By Lee Schafer
Star Tribune (Minneapolis)
WWR Article Summary (tl;dr) Entrepreneur and angel investor Daren Cotter says that when it comes to angel investing, the magic number is 19. Cotter suggests it will take 19 tries before you’ll find a company that will generate a huge multiple of the money you put in. Read on to find out how he came up with this calculation.
Star Tribune (Minneapolis)
When people put the first outside capital in a start-up company, it’s usually called angel investing, and it’s yet another one of those activities that aren’t nearly as easy as they look.
Entrepreneurs who start investing in other people’s businesses seem to think they’ll be able to spot only the winners. The savviest of them know it shouldn’t be two or three deals but a little portfolio. So what’s the average number of companies that investors should own a piece of before they can expect a huge financial winner that makes the whole program make financial sense? Is it five? Ten?
Actually, it’s 19. Even with skill, patience and diligence, it’ll take 19 tries before you’ll find a company that will generate a huge multiple of the money you put in.
That was one of the key lessons entrepreneur Daren Cotter put into an essay he posted on the social networking site LinkedIn last week under the simple heading “What I’ve Learned in Three Years of Angel Investing.” It’s a must-read for anyone who wants to try their hand at this form of investing.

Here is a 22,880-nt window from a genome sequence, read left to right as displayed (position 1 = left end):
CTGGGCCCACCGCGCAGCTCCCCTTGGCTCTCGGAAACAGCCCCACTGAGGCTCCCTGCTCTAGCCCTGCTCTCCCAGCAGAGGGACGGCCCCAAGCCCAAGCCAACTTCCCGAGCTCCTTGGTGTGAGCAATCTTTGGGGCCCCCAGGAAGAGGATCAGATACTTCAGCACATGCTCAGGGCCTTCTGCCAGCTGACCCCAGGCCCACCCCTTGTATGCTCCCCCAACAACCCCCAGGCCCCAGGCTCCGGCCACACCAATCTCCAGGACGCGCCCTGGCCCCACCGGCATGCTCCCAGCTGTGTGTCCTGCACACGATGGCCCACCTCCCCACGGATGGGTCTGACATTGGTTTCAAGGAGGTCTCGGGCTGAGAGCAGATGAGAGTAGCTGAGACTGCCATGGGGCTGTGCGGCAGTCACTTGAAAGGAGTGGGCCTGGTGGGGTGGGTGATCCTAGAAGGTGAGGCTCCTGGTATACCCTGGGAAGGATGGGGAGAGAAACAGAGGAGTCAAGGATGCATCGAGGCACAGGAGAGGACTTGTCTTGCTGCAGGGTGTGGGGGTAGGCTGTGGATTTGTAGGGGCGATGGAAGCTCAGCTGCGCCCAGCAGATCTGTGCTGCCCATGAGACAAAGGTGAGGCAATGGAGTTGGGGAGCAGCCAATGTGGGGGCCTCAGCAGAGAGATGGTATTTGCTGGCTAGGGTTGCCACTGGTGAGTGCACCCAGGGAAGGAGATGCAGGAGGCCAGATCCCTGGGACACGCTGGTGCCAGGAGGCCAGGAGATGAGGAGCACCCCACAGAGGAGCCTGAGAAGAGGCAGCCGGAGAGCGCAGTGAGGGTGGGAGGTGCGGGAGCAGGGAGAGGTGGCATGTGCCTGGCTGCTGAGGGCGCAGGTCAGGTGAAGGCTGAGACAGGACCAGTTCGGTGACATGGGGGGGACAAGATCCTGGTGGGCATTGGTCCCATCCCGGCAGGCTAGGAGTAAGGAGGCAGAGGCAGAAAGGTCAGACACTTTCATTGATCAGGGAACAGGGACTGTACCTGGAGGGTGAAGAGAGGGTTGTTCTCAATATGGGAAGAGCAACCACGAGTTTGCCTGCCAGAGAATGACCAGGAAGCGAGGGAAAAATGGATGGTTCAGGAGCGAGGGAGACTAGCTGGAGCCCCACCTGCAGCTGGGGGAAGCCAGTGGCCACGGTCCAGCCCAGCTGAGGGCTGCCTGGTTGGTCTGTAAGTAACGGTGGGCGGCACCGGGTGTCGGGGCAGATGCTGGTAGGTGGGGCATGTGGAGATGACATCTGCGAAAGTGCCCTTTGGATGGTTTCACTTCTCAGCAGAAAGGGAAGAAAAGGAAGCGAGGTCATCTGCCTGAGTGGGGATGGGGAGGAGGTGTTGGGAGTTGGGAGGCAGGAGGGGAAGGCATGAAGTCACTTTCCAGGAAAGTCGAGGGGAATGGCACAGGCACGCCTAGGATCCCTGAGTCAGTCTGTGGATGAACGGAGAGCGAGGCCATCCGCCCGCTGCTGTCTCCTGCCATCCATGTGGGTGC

Angels like Cotter are just people, not institutions like a venture fund, and their investments are typically measured in thousands of dollars, not millions. As a group, though, they play an important role in getting high-potential companies off the ground. Cotter said encouraging more people to fund local entrepreneurs is one reason he put what he’s learned into an essay.
Cotter’s day job is CEO of InboxDollars, an online loyalty marketing company he launched in 2000 out of his dorm room at Minnesota State University, Mankato. His company is now based in Mendota Heights, and Cotter said last week it does about $25 million in annual revenue.
One thing Cotter soon found out as an investor is that it’s all but impossible to become expert at things like deal terms without hands-on experience, so just tiptoe into the water and expect to learn as you go. Another is to keep half of the capital handy to invest in subsequent financing rounds of the companies that are progressing well.
But the biggest thing he will teach somebody willing to learn is something he called simply “the basic math.”
His lesson starts with the observation that about seven out of 10 angel investments soon become worthless. That’s a pretty safe assumption based on studies he’s seen.
Maybe one out of four investments produce some return, along with getting the original capital back, and maybe one out of 20 is a home run, returning at least 10 times an investor’s money.
This is how the math works for an investor starting out with a small stack of $100 bills, 20 in all, to be invested equally in 20 different companies.